First Thing election special: ‘Ebola tsar’ becomes Biden’s chief of staff


Powered by article titled “First Thing election special: ‘Ebola tsar’ becomes Biden’s chief of staff” was written by Molly Blackall, for on Thursday 12th November 2020 11.26 UTC

Good morning.

Joe Biden has named Ron Klain, who led the Obama administration’s response to the Ebola outbreak, as his chief of staff. Klain, who has been an outspoken critic of Donald Trump’s response to the coronavirus pandemic, is a White House veteran and long-time Biden ally. The pair first worked together in the 1980s, and Klain went on to work on Biden’s 1988 and 2008 presidential campaigns before serving as his chief of staff in the early days of the Biden vice-presidency.

Announcing his appointment, Biden said Klain had been “invaluable to me over the many years that we have worked together” and praised his experience in tackling the 2008 financial crash and the Ebola outbreak – both useful additions to a resumé in the current public health and economic crisis.

His deep, varied experience and capacity to work with people all across the political spectrum is precisely what I need in a White House chief of staff as we confront this moment of crisis and bring our country together again,” Biden said.

  • The political response to coronavirus must combine economic recovery with virus control, public health researchers and economists have said. Gregg Gonsalves, an assistant professor of epidemiology at Yale School of Medicine, said that throughout the pandemic “economists were saying the same thing as public health – that you have to stop the virus”.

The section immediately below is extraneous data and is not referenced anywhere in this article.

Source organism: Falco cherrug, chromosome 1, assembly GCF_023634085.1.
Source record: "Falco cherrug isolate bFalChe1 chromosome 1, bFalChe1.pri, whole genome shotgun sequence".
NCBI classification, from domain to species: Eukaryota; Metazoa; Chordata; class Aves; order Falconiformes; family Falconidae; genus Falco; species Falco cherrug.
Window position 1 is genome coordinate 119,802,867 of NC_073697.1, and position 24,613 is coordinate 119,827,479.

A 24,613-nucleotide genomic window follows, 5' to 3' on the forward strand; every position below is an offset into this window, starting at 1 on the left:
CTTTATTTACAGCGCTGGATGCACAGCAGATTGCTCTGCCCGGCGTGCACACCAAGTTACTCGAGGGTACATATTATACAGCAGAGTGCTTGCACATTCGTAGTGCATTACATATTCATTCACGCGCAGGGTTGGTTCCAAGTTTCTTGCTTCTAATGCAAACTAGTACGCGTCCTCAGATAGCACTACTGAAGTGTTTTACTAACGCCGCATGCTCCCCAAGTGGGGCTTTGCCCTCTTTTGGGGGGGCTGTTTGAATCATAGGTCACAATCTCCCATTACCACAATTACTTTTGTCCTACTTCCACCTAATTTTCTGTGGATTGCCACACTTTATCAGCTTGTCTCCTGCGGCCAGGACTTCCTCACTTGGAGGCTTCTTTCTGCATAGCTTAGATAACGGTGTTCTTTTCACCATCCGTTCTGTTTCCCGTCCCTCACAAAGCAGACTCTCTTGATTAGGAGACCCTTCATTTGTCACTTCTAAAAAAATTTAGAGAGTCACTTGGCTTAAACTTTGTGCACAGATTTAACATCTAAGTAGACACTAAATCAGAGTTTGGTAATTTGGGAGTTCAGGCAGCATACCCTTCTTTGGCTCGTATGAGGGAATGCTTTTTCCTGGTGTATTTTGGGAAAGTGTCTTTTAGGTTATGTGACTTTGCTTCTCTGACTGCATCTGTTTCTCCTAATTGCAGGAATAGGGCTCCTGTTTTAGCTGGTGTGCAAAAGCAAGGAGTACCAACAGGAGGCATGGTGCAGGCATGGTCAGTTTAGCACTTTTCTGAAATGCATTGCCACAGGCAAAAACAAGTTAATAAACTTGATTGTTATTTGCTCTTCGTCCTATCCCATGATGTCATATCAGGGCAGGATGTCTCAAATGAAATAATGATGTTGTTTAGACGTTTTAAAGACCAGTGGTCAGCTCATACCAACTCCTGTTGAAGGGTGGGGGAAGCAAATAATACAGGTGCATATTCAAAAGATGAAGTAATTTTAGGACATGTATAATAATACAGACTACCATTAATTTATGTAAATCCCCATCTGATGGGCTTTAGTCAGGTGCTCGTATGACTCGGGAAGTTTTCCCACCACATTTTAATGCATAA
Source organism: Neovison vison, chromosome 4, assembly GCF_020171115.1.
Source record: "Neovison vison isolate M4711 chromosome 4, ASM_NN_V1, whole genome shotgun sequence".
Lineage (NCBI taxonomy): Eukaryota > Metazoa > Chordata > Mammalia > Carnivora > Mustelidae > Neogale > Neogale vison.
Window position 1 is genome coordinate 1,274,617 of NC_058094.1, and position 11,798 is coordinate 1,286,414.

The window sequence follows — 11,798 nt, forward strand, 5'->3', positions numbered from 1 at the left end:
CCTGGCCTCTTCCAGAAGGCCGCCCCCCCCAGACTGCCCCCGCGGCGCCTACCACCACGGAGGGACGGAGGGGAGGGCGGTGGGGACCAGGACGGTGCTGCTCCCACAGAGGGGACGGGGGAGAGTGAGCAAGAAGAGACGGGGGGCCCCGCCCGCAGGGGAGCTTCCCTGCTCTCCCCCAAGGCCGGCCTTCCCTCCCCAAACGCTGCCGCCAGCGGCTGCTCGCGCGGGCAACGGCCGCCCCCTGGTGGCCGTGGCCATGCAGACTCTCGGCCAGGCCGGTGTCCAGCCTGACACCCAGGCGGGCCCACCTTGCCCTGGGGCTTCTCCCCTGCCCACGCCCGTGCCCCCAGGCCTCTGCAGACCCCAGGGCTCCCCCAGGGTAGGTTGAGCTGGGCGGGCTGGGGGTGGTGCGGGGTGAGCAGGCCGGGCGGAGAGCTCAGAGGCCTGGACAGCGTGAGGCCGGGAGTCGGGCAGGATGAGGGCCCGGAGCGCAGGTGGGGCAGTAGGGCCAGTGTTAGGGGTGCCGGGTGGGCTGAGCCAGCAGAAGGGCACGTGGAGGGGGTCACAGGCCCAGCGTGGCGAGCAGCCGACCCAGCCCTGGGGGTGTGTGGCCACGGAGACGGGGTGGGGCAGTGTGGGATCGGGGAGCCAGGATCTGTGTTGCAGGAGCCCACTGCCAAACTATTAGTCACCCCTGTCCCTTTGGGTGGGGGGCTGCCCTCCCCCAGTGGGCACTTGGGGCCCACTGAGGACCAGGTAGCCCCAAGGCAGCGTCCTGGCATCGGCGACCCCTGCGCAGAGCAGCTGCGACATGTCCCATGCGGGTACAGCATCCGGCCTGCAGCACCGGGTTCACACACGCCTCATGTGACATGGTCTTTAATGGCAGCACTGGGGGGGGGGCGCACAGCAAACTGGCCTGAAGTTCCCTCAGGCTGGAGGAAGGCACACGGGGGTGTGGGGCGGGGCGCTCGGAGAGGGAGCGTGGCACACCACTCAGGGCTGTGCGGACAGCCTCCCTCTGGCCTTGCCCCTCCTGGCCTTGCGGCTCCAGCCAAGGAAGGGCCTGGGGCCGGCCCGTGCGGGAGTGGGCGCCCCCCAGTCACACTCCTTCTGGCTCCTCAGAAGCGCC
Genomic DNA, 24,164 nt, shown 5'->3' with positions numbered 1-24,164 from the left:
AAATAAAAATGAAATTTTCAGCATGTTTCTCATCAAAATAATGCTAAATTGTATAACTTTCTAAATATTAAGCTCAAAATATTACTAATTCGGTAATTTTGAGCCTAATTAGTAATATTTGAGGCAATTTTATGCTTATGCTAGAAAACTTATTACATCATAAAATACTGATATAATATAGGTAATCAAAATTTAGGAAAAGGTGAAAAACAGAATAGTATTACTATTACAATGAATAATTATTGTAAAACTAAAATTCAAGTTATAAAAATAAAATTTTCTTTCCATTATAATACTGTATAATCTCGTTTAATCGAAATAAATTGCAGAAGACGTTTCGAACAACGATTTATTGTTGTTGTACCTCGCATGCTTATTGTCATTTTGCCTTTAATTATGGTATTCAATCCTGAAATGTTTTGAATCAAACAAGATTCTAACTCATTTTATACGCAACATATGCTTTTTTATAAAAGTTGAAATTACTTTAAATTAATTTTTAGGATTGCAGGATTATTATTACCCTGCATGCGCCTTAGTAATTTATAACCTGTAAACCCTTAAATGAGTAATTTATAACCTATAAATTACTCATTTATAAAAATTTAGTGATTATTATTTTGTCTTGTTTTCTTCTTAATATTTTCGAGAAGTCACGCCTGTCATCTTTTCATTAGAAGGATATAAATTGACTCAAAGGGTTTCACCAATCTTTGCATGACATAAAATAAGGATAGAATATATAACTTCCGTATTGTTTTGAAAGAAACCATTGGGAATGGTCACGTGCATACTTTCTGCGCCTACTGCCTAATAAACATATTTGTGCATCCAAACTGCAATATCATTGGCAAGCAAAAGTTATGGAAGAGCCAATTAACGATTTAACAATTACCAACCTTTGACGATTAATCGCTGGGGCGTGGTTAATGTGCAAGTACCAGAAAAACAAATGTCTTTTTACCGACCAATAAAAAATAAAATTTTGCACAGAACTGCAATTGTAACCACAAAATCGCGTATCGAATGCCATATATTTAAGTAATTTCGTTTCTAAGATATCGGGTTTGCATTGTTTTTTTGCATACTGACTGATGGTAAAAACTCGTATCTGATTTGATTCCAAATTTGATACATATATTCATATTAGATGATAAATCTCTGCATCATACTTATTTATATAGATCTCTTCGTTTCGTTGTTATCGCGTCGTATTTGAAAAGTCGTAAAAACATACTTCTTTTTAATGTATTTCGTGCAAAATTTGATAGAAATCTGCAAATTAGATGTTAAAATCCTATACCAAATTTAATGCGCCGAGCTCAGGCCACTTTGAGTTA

The pressure on Trump is reaching boiling point

Thousands celebrate after news organisations called the 2020 presidential election for Joe Biden at Black Lives Matter plaza in Washington last week
Thousands celebrate after news organisations called the 2020 presidential election for Joe Biden at Black Lives Matter plaza in Washington last week.
Photograph: Michael Reynolds/EPA

Biden’s popular vote lead has grown to more than 5 million votes, adding to mounting pressure for Donald Trump to finally concede the election. Instead, Trump has blocked Biden’s access to intelligence briefings and federal funding, the latter of which prevents background investigations and security clearances for prospective staff.

Senior Republicans are becoming increasingly alarmed by his actions, with the former US senator and former defence secretary William Cohen calling Trump’s behavior “more akin to a dictatorship than a democracy”. Senator Bernie Sanders said yesterday that Republican senators were “afraid to stand up” to Trump, despite knowing he had lost. “One of the other things we should all be nervous about and fearful about is the degree to which Trump intimidates and scares the hell out of Republican members of Congress,” he said.

Experts have said there is no constitutional path for Trump to remain in power. In this piece, they answer questions about whether the president can actually stage a coup.

There’s a strange fascination with various imagined dark scenarios, perhaps involving renegade state legislatures, but this is more dystopian fiction than anything likely to happen,” said Richard Pildes, a law professor at New York University.

  • What’s next for Pence? As he waves goodbye to the White House, the former governor of Indiana might return to conservative talk radio, or even start planning his own presidential bid.

  • The Trump defeat is a blow to rightwing populists around the world, some of whom are yet to acknowledge Biden’s victory. Is the “populist wave” of recent years beginning to subside?